What’s the origin of the name "Belgium"?
The name "Belgium" is of Latin origin and is derived from Belgica or Belgium – the name given to the territory by the Romans to reflect the tribes who ruled the land in those times.
Be that as it may, it was common practice during the 17th century to give Latin names to new territories, such as Nova Scotia (New Scotland) which still exists today. Thus, the Dutch colonists who settled in North America early in that century gave the name Novum Belgium to the region between Virginia and New England, Belgium being the Latin term for the Netherlands (also the Low Countries), a region which at that time encompassed almost all of the Benelux countries and part of northern France. In fact, many of those who purchased the island of Manhattan originally came from present-day Belgium, and from Wallonia in particular, including Pierre Minuit, the third governor of the colony.
What is Belgium's current status in the world?
A country which had been much coveted by its near neighbours for centuries, Belgium was one of the original founding countries of the European Union. Indeed, for Belgium, this Union represented a guarantee of peace and stability in the region, whilst also helping to maintain the independence of such smaller nations.
Its historic neutrality and strategic position at the heart of Western Europe have earned it the right to be chosen as the seat of many international institutions – such as NATO and the European Union. Today, these institutions are located in Brussels, even though the actual centre of the European Union of 15 is located at Viroinval (Oignies-en-Thiérache), just a few kilometres from the French border.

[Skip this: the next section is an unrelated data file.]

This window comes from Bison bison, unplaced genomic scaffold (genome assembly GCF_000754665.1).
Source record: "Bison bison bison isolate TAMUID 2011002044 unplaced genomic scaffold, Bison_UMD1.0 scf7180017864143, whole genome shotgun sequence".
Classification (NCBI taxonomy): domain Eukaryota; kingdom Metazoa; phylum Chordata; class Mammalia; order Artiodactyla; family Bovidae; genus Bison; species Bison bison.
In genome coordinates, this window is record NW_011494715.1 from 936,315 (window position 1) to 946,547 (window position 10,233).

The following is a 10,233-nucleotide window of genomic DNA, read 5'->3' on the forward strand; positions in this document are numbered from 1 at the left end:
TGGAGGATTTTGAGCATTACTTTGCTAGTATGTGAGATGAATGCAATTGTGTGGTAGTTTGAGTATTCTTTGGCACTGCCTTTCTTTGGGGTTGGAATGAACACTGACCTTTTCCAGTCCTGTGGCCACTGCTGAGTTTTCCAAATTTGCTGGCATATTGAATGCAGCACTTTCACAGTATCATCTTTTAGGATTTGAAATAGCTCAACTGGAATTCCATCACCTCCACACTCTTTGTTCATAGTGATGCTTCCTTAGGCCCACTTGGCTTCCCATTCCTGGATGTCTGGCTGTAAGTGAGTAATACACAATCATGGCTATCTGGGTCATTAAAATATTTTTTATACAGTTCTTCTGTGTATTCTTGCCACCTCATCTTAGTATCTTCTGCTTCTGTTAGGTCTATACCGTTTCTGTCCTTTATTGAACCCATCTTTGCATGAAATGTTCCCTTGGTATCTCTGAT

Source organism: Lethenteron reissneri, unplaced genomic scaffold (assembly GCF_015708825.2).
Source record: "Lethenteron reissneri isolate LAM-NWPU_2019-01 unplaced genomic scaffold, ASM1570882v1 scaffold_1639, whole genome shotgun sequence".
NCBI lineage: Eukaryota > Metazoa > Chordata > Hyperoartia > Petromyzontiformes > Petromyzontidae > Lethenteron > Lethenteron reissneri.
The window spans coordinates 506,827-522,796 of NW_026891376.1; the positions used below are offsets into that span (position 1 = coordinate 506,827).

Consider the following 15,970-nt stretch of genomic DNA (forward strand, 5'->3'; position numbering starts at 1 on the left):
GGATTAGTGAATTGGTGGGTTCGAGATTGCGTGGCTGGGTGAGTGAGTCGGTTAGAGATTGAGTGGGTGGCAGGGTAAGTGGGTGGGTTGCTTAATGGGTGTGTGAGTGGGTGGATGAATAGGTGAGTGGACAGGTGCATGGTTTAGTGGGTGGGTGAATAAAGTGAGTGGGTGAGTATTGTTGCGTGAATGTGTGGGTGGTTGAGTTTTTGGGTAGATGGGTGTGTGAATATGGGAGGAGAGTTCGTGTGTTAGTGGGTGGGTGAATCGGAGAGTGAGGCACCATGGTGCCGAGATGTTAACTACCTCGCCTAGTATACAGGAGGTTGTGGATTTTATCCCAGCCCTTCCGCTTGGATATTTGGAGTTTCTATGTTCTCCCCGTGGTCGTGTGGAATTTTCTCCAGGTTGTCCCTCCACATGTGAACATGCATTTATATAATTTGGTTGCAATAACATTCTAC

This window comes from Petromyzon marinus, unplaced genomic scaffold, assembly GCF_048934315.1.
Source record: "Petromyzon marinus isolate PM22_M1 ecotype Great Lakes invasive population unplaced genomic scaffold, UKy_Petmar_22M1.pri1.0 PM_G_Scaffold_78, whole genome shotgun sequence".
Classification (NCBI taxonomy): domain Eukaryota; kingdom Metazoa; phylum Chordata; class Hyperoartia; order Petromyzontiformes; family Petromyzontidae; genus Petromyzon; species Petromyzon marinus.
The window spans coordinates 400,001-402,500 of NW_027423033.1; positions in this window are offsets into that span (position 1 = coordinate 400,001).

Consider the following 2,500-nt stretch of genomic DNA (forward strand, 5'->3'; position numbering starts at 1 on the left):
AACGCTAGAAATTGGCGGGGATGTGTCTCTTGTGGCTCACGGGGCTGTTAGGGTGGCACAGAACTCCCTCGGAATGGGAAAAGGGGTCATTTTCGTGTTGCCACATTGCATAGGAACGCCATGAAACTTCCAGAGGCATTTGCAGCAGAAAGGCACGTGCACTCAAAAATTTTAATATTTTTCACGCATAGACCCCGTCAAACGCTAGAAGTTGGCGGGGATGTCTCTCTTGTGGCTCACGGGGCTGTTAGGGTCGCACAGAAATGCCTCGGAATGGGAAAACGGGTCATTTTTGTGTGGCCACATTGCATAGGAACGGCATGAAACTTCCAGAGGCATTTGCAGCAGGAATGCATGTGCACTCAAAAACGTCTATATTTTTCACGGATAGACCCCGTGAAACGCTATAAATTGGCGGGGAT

A small country with a high population density
Belgium is one of the most densely populated nations in the world, and in that respect is very similar to countries like Japan, India, the United Kingdom and the Netherlands. Even though the country is 18 times smaller than France, its population per km² is nevertheless three times higher (372 inhabitants/km²). Thus it accommodates a population the size of the whole of south-western France (Poitou-Charente, Aquitaine, Midi-Pyrenees, Languedoc-Roussillon and Auvergne). ENGEL & VÖLKERS can help you become part of this population because we can offer high-end real estate in all of Belgium’s regions.
Celebrating linguistic diversity
Belgium officially recognizes three languages used in its territory. The north, which is still called Flanders, is mainly populated by those who speak Dutch. This is where you will find most of Belgium’s 57% Dutch-speaking population. Meanwhile, the south of the country, also known as Wallonia, is where you will find most of the 43% of French-speaking Belgians. A few German speakers can be found in a small region in the east of the country, but only 1% of our national population actually speak German. The Brussels area is a special case: people in this multilingual region speak not only French and Dutch, but English too. This is no doubt due to the proximity of the United Kingdom (only about two and a half hours away by train) as well as the presence of international institutions. But more to the point, English also allows the Walloons and Flemish to be able to understand each other without getting into lengthy debates about linguistic preferences! And, of course, ENGELS & VÖLKERS is the real estate agency that can find you an upmarket residence in any of these regions.